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The Microsoft development team is asking the scientific community to submit research scenarios that will help the company develop new capabilities for version 2.0 of its MBF toolkit, scheduled for release next summer.

"It might not necessarily be an in vitro diagnostic that's going to hit the market," a Merck researcher said of the company's mass spec-based biomarker assays, "but it can certainly help us make decisions as we move a drug to market."

The technique could be used to diagnose diseases such as mental retardation, where copy number variation is a key characteristic, and as a screening tool to look for cancer biomarkers and assess drug effectiveness, the researchers said.

A Microsoft official said that bioinformatics vendors should not see the software giant's entry in the market as a threat, but an opportunity to focus on their "specialized functionality for the science" and "let Microsoft focus on the infrastructure."

The Microsoft Biology Foundation includes parsers for common bioinformatics file formats; various algorithms for manipulating DNA, RNA, and protein sequences; and a set of connectors to key bioinformatics web services such as the National Center for Biotechnology Information's Blast.

The new employees will be critical for a contract Ceiba recently signed with Merck that made it the sole provider of software maintenance and support for Rosetta Biosoftware products. The company also plans to develop its own bioinformatics products in the area of translational research.

The Bangalore software firm will partner with the Microsoft biomedical information technology alliance.

By year's end, NuGen plans to launch an RNA-seq sample-preparation kit that allows users to start with less material, and plans to add "many more products for NGS in the near future."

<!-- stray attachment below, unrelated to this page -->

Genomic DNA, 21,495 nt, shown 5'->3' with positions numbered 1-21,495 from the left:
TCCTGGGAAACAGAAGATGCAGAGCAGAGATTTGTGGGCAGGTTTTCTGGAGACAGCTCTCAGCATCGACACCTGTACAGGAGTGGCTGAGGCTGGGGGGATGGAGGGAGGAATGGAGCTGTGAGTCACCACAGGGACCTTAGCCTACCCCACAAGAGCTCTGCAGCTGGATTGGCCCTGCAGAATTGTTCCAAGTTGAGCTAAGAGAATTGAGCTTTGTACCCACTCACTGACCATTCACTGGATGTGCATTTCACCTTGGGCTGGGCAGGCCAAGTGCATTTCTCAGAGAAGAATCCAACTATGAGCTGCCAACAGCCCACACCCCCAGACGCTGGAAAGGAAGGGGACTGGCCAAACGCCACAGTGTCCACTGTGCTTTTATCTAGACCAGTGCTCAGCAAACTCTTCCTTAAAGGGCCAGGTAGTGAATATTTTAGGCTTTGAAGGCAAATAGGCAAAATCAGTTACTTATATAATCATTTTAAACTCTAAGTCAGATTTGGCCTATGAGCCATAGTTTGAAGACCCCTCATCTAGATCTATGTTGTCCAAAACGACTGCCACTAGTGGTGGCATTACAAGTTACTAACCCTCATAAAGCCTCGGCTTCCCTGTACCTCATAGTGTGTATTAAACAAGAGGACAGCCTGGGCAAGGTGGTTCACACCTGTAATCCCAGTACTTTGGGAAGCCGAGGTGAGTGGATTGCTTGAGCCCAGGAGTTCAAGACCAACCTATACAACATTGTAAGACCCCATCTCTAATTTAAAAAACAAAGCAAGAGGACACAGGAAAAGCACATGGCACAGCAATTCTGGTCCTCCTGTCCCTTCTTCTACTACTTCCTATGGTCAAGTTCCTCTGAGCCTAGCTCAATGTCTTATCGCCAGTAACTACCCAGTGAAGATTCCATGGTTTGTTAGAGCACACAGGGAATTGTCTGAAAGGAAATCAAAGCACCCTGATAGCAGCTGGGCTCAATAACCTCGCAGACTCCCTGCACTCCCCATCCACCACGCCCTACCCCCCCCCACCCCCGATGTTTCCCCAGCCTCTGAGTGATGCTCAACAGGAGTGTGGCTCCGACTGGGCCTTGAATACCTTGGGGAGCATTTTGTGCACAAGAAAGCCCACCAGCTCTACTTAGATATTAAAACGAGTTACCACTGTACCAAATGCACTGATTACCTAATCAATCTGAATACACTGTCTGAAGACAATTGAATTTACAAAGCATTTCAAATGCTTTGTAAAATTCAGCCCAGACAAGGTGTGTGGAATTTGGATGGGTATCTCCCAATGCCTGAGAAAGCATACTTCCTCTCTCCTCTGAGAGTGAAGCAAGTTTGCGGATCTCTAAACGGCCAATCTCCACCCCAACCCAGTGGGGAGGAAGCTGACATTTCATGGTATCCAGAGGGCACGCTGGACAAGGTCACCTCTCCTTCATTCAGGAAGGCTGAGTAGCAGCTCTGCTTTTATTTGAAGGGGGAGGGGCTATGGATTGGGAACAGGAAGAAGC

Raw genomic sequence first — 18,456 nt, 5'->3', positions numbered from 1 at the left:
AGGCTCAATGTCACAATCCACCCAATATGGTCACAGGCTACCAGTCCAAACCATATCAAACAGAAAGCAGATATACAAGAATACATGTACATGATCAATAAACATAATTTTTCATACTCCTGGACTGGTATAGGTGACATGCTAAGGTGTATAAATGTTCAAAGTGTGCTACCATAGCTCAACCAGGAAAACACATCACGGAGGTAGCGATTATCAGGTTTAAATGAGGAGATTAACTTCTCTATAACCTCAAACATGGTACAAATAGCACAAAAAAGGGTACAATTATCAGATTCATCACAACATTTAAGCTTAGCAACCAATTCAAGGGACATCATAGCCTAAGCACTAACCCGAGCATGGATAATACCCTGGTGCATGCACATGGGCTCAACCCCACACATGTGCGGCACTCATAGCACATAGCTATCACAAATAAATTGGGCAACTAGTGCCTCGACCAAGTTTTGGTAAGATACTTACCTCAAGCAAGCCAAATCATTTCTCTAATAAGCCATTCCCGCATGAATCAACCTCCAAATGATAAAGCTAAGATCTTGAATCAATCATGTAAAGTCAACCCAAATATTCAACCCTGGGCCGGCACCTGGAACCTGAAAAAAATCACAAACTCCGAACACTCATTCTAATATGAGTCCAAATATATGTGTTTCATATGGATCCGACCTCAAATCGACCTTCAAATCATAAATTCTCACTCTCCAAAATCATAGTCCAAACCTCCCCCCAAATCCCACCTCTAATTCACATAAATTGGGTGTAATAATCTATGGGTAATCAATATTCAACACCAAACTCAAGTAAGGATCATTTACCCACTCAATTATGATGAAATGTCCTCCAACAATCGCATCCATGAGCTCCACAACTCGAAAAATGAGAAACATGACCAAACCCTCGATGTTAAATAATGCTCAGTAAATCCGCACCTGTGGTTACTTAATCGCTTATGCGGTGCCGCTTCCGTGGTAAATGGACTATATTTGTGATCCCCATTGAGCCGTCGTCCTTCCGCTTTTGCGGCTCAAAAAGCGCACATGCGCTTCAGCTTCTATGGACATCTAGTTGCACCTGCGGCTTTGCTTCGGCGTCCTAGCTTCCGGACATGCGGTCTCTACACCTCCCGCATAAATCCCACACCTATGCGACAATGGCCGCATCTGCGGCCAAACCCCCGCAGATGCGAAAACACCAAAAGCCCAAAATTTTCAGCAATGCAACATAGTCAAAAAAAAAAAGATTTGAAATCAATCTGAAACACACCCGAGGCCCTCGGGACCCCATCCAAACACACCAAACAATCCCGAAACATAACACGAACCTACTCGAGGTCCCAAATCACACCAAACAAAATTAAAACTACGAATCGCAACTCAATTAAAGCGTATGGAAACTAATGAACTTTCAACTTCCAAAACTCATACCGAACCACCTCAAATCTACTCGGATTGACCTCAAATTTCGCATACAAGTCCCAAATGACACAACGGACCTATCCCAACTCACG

Paired Ends: Oct 13, 2009

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Christopher Raymond, Dennis Ausiello, David Baltimore, Eli Broad, Drew Gilpin Faust, Jeffrey Flier, Susan Hockfield, Seth Klarman, Eric Lander, William Lee, Arthur Levinson, Phillip Sharp, Patty Stonesifer, Ratan Tata, Diana Chapman Walsh

IP Roundup: Oct 6, 2009

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Nanogen, Universitat Konstanz, the University of Chicago, PerkinElmer, Microsoft, Yeda Research and Development

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The US National Institutes of Health's All of Us project awarded $4.6 million to the company Color to develop a genetic counseling resource for the program.

The Times of India reports on a pilot study that used genomic testing to determine whether patients had drug-resistant tuberculosis.

New guidelines say that more women may benefit from genetic testing for hereditary breast or ovarian cancer, according to the Los Angeles Times.

In Cell this week: small proteins identified among human microbiome, role for tumor microbes in pancreatic cancer survival, and more.